Shady El Nahas Third Thanks to a Secret Technique

26
October
2019

Shady El Nahas Credit: Mayorova Marina

Montreal, October 26, 2019 – Shady El Nahas was the only Canadian in action on the last day of the Abu Dhabi Grand Slam, and he made sure not to go unnoticed. On Saturday, the Ontarian won a bronze medal in -100 kg after he surprised Pakistani Hussain Shah Shah only 30 seconds after the start of the bout.

Inspired by his teammate Arthur Margelidon, who won a silver medal on the previous day in -73 kg, the Canadian lied on the mat and rolled on his opponent who lost control, and El Nahas was able to score an ippon.

“I’ve been training this secret technique for a few months. I’m tall, so nobody sees it when I start it. It works very well and I won two fights that way. It went well! Nicolas (Gill, the coach) told me to be patient, I waited for an opening and it worked!”

In the previous fight, in the semifinal, El Nahas was defeated by South Korean and future gold medallist, Cho Guham, 2018 world champion.

“It was my third time against him, and it’s closer each time. We went into overtime for 3 minutes and I lost because of my penalties. I get better against him, and next time will be my chance to defeat him. Each medal and each point are important to qualify for the Olympic Games, so I stayed motivated for my last fight,” added the athlete who thinks his Olympic qualification ranking will climb up to third place in his category.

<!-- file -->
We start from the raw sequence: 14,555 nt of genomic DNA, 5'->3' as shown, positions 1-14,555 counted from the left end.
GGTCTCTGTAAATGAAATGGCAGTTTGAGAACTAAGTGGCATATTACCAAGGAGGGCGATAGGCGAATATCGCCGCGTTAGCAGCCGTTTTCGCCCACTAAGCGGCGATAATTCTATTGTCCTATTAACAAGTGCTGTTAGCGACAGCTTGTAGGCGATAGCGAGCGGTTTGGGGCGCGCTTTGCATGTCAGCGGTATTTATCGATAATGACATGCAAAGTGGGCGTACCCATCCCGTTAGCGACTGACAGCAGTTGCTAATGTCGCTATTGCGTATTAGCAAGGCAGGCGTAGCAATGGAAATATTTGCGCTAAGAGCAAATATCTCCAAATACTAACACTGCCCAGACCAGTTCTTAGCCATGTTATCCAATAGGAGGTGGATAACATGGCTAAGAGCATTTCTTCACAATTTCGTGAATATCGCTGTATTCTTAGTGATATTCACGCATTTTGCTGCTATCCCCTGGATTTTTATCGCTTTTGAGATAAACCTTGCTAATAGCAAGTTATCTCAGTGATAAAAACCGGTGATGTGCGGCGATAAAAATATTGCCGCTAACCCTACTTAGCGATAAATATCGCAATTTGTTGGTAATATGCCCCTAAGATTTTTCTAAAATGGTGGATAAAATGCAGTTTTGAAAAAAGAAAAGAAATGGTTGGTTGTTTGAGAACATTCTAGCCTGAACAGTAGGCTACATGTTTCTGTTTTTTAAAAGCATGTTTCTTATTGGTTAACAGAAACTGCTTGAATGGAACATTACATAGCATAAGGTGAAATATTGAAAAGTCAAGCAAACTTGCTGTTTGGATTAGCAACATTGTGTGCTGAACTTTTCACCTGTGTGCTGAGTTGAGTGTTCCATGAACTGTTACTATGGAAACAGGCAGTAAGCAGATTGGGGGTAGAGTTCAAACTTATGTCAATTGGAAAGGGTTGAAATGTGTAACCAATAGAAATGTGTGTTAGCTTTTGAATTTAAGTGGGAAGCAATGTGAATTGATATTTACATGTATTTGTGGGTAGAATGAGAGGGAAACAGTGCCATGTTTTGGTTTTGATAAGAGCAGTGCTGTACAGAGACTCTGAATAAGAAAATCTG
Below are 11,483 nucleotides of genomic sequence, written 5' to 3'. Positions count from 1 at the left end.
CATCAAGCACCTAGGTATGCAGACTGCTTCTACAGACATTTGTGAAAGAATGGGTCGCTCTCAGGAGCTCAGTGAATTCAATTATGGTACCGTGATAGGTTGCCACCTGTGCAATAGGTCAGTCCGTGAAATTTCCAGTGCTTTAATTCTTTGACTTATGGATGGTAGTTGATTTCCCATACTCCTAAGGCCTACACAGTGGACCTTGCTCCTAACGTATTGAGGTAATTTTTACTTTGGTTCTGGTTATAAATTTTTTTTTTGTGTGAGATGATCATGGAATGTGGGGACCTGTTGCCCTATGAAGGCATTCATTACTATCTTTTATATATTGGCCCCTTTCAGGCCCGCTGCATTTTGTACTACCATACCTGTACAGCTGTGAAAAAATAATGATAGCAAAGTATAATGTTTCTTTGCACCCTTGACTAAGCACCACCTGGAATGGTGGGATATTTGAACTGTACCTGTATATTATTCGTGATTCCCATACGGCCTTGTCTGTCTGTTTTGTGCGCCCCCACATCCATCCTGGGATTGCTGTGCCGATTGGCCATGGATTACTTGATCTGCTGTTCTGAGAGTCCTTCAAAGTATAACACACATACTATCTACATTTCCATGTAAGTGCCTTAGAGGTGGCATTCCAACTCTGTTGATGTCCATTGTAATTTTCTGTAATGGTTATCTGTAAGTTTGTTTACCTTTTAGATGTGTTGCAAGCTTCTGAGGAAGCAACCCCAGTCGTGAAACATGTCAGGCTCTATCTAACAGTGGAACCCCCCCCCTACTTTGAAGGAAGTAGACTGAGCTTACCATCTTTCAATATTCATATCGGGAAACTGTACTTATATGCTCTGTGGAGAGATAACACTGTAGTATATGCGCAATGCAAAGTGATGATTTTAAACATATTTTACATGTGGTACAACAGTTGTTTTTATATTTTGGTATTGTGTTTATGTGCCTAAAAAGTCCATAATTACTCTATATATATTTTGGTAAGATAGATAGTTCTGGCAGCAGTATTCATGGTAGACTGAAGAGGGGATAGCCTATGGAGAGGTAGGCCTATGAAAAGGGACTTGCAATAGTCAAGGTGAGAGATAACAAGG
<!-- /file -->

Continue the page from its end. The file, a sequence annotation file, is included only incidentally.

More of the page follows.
Earlier, in order, El Nahas had defeated Polish Oleksii Lysenko, Netherlander Simeon Catharina and German Philipp Galandi by ippon.

“These results are the result of his hard work,” said coach Nicolas Gill. “The Pakistani was a bit of a surprise today; we weren’t expecting him. I knew him pretty well, and the strategy was simple on our side. Shady’s style worked great to find ways against him and that’s what happened. He deserves all the credit.”

Gill made positive comments about the Canadian team members, who will be coming back from the United Arab Emirates with a silver medal, a bronze medal, and a fifth place.

“The groups of athletes who came here needed more points to get into the top 8 (in the world) rather than solidify their Olympic qualification. Being seeded at the Olympic Games is an advantage to avoid facing the favourites before the quarterfinals. It’s essential!”

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Written by Sportcom for Judo Canada

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